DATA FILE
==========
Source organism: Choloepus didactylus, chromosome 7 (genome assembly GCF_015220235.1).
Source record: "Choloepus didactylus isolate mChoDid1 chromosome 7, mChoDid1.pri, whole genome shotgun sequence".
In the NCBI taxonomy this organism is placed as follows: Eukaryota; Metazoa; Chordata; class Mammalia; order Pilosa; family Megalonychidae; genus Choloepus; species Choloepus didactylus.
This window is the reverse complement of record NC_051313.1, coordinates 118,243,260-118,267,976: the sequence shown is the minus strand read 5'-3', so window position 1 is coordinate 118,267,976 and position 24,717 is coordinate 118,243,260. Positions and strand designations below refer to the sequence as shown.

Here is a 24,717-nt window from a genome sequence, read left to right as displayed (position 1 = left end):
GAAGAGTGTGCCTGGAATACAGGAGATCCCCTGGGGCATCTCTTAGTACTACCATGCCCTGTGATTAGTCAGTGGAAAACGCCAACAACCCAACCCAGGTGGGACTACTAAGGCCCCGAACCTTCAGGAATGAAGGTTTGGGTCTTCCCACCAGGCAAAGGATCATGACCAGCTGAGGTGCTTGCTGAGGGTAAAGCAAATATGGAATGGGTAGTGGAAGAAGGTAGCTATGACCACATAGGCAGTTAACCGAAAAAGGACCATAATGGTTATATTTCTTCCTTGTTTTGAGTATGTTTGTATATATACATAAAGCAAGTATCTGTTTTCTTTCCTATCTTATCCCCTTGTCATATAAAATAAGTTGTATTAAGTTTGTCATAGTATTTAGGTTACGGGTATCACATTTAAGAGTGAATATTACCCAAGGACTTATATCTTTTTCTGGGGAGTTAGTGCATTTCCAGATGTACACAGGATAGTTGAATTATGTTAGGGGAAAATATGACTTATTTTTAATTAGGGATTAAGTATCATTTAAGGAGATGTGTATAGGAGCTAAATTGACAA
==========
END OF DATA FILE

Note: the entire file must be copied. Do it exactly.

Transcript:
Source organism: Choloepus didactylus, chromosome 7 (genome assembly GCF_015220235.1).
Source record: "Choloepus didactylus isolate mChoDid1 chromosome 7, mChoDid1.pri, whole genome shotgun sequence".
In the NCBI taxonomy this organism is placed as follows: Eukaryota; Metazoa; Chordata; class Mammalia; order Pilosa; family Megalonychidae; genus Choloepus; species Choloepus didactylus.
This window is the reverse complement of record NC_051313.1, coordinates 118,243,260-118,267,976: the sequence shown is the minus strand read 5'-3', so window position 1 is coordinate 118,267,976 and position 24,717 is coordinate 118,243,260. Positions and strand designations below refer to the sequence as shown.

Here is a 24,717-nt window from a genome sequence, read left to right as displayed (position 1 = left end):
GAAGAGTGTGCCTGGAATACAGGAGATCCCCTGGGGCATCTCTTAGTACTACCATGCCCTGTGATTAGTCAGTGGAAAACGCCAACAACCCAACCCAGGTGGGACTACTAAGGCCCCGAACCTTCAGGAATGAAGGTTTGGGTCTTCCCACCAGGCAAAGGATCATGACCAGCTGAGGTGCTTGCTGAGGGTAAAGCAAATATGGAATGGGTAGTGGAAGAAGGTAGCTATGACCACATAGGCAGTTAACCGAAAAAGGACCATAATGGTTATATTTCTTCCTTGTTTTGAGTATGTTTGTATATATACATAAAGCAAGTATCTGTTTTCTTTCCTATCTTATCCCCTTGTCATATAAAATAAGTTGTATTAAGTTTGTCATAGTATTTAGGTTACGGGTATCACATTTAAGAGTGAATATTACCCAAGGACTTATATCTTTTTCTGGGGAGTTAGTGCATTTCCAGATGTACACAGGATAGTTGAATTATGTTAGGGGAAAATATGACTTATTTTTAATTAGGGATTAAGTATCATTTAAGGAGATGTGTATAGGAGCTAAATTGACAA